Overall: 7 x 7 x 4 1/8 in. ( 17.8 x 17.8 x 10.5 cm ) Silver Weight: 25 oz (troy) 7 dwt (789 g)
engraved: on front: "B" in bright-cut script stamped: on base: "I. T." in a conforming rectangle, between two illegible pseudo-hallmarks
Wrought silver creamer; oval boat-shaped body on oval stepped base joined to the body by an oval pedestal; applied, vertical die-rolled foliate band footring; applied, die-rolled foliate band around the pedestal; applied, die rolled foliated band below the raised pouring lip, high and narrow at the front; applied, die-rolled foliate band around the rim; cast and seamed, scrolled handle crimped below and above the single handle terminals forming oval bands; engraved, "H" in bright-cut script on the center front of each body; maker's marks on the base.
This creamer is part of a generous service, with a statuesque coffeepot, two ample teapots perhaps used interchangeably for hot water or tea, and a large covered sugar bowl and waste bowl. The service belonged to Walter Bowne (1770-1846), a wealthy New York hardware merchant who served as the city's mayor from 1828 to 1833. Silversmith John Targee, who marked the service, was an influential city and state politician who had a long history of association with Bowne. In addition to Bowne's patronage of the silversmith in 1806, the two served together as volunteer firemen, and were on the city's Common Council and active members of the Tammany Society.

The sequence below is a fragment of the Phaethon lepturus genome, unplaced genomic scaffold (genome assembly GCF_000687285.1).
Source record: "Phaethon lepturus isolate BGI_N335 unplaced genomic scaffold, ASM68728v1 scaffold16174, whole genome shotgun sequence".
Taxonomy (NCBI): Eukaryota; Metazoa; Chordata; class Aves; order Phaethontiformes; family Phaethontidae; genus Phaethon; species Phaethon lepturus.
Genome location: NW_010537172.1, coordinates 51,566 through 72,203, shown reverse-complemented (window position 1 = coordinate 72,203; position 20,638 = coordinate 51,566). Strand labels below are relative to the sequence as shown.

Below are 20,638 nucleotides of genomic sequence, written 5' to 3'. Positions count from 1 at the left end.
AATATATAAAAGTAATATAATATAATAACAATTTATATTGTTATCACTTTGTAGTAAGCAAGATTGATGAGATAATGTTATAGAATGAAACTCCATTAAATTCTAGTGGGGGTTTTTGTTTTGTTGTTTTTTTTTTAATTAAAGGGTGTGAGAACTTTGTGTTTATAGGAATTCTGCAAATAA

Gift of Mr. and Mrs. Townsend Lawrence
Walter Bowne (1770-1846), who married Eliza Southgate (1783-1809); probably to their daughter Mary King (1808-1874), who married John Watson Lawrence (1800-1880); to their son Walter Bowne Lawrence (1839-1912), who married Annie Townsend (1841-1902); to their son Townsend Lawrence (1871-1952), who married (2nd) Caroline L. Bogert Browne (1882-1942), the donors.
Due to ongoing research, information about this object is subject to change.